For decades, vending technology seemingly changed little from an ancient Egyptian device that dispensed holy water at the drop of coin. Until recently, many modern-day machines still followed the same principle: Deposit your money and a mechanism releases your candy bar, soda, or bag of chips.
Now, however, consumers are beginning to experience a flurry of innovations that are transforming the face of vending technology, not only in the machines themselves, but in the new kinds of products that are dispensed automatically. Vending operators are already unveiling such new concepts as:
- A pizza-making kiosk mixes dough and cooks your pie to order in just three minutes.
- Coca-Cola's Freestyle soda fountains dispense more than 120 flavors.
- Airport kiosks where you can buy smartphones, earphones, or DVDs on the fly.
- Pharmaceutical vending machines where patients can get prescriptions filled 24/7.
- Literary vending machines can choose from 3 million titles and produce a paperback version in five minutes.
- "Micro-markets" where consumers can select convenience-store products bearing barcodes or RFID tags, checking them out at automated kiosks.
Click on the image below to get a close-up look at these innovative new interfaces.
Mobile computing will expand payment options in vending machines. A Starbucks app already lets customers buy products by scanning a barcode displayed on their smartphones.
And that's just a small sampling. With a growing array of cashless payment options and cloud-based telemetry systems that transfer data on machine operations and customer buying habits to vending operators and marketers, vending technology is set to undergo transformations that were unimaginable even decades ago.
Building blocks of change
This revolution in vending results from the convergence of a long list of dynamically changing technologies over the last 10 to 15 years, starting with the integration of electronics and an increase in computing power. Once a purely mechanical technology, vending machines have become showcases for the latest advances in microcircuits, processors, wireless communications, data storage and transfer, and human interfaces.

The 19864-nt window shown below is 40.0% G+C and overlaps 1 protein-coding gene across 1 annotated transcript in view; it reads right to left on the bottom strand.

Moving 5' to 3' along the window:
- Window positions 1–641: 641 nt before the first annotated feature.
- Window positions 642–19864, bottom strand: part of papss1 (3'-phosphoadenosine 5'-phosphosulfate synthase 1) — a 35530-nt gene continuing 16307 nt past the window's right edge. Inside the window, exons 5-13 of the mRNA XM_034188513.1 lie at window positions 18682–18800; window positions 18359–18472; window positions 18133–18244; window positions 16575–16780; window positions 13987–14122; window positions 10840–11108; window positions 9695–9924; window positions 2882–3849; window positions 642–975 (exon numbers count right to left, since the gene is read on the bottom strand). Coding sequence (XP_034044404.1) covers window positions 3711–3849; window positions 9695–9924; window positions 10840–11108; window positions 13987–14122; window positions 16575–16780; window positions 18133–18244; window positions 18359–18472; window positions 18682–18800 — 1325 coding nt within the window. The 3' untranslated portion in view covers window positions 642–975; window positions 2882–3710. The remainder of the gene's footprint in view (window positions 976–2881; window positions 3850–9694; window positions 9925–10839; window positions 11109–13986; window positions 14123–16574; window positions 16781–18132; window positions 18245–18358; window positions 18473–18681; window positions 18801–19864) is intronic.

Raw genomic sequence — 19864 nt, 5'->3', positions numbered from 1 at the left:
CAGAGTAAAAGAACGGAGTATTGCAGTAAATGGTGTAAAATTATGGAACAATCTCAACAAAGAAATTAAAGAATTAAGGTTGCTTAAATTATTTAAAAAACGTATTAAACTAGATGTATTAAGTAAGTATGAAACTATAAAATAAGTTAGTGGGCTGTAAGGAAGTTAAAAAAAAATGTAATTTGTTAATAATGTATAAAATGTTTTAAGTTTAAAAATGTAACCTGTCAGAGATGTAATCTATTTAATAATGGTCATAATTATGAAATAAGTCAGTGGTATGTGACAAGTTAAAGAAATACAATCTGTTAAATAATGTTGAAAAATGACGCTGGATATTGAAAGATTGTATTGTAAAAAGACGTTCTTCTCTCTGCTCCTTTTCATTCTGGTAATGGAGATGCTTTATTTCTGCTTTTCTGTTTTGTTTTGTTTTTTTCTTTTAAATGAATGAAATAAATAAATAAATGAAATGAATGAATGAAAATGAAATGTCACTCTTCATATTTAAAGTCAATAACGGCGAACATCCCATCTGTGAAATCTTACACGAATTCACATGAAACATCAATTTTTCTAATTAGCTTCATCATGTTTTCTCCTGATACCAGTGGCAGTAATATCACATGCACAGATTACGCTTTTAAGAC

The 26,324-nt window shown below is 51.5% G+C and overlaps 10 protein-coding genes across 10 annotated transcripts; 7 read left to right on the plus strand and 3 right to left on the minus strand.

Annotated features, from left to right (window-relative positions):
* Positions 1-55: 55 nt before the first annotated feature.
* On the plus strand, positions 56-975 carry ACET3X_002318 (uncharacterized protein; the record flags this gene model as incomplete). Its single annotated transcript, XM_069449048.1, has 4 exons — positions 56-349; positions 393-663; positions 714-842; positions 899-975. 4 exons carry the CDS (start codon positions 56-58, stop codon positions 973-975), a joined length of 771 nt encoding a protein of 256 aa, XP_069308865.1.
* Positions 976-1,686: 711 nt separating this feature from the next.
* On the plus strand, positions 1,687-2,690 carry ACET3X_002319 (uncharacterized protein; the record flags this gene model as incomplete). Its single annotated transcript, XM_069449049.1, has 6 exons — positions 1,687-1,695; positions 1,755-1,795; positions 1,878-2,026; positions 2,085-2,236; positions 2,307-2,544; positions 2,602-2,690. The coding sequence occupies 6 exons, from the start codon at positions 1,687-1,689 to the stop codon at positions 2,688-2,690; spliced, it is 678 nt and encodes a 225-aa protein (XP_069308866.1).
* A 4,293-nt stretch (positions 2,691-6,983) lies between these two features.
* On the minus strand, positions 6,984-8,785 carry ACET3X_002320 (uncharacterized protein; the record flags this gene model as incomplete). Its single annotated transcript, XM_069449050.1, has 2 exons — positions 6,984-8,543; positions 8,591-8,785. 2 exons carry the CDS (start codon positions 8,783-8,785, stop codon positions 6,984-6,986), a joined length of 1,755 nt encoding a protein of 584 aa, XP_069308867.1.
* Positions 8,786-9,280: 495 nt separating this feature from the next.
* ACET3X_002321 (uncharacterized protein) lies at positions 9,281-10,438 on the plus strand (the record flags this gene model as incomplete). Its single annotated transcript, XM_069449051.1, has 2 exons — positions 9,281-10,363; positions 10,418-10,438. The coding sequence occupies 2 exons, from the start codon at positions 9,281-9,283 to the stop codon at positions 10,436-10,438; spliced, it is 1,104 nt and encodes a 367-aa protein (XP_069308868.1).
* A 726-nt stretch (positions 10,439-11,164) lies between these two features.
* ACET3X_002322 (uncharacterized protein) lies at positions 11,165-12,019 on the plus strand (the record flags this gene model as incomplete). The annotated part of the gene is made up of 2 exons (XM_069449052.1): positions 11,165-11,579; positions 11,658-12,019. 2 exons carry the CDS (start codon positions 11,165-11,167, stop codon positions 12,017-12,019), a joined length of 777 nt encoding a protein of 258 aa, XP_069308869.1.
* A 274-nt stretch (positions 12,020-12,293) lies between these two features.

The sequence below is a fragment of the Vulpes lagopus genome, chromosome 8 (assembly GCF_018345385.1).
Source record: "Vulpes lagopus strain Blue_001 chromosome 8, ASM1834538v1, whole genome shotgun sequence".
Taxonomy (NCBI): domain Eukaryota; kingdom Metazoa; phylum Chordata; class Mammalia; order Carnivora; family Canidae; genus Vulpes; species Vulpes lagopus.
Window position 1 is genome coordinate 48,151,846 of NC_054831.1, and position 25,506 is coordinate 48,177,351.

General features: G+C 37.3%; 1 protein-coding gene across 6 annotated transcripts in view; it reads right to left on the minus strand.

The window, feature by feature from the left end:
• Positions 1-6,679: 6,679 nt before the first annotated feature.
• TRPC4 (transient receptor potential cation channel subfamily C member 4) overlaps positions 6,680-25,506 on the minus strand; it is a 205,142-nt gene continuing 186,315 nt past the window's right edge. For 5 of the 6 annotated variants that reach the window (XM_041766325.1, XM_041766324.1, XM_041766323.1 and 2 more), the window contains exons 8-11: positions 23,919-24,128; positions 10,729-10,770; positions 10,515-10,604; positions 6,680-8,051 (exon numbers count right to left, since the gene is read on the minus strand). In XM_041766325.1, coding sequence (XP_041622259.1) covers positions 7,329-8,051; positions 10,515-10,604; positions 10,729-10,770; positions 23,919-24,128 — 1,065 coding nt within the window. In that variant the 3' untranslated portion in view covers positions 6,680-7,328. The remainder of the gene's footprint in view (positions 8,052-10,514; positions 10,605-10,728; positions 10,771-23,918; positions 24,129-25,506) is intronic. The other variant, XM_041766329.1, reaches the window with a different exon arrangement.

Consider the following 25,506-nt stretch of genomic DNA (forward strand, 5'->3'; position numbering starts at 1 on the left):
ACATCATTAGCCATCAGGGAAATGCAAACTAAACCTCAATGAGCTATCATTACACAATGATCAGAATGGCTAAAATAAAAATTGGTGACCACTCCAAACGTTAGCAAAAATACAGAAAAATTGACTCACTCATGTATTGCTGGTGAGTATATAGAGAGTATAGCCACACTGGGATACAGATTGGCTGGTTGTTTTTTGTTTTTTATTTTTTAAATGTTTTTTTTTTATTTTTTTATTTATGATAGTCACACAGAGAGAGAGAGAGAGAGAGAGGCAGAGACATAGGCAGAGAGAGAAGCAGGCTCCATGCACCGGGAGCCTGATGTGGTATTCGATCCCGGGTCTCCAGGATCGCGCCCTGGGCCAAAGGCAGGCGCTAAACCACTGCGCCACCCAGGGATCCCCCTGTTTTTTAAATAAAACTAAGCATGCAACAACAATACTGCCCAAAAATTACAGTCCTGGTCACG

Of these technologies, telematics is a particularly fascinating segment. Both through wired communications and wireless media like Bluetooth, WiFi, and cellular, vending operators can closely monitor machine operations and product consumption, which allows them to prevent machine malfunctions, reduce costly repairs, and fine-tune resupply visits.
In addition, with the emergence of large datacenters, vending operators and company marketers can gather and store vast amounts of data in the cloud on how customers use vending machines. For example, Coke could track regional preferences in soft drink flavors purchased in its 120-flavor Freestyle machines and then use that data in strategies to market targeted products in that area.
Taking this enhanced connectedness a step further, a person's Facebook friends could be notified when he or she makes a significant vending purchase, which in turn can influence buying trends.
Along with telematics, we are seeing major advances in user interfaces, which are becoming more intuitive. Many incorporate user-friendly navigation designs similar to that of tablet computers, which children in the US learn to use by the age of three. Such interfaces also allow for a great deal more customization in products, as in Coke's Freestyle machines.
Mobile computing will also change the way consumers will interact with vending machines. It's already happening at the retail level, where Starbucks customers with prepaid accounts now have an iPhone app that lets them buy products by scanning a barcode displayed on their smartphones. Starbucks publically reports that customers using this mobile app tend to spend more, with a much faster transaction time than cash or credit. There's no reason why that wireless method couldn't be applied to vending machine purchases.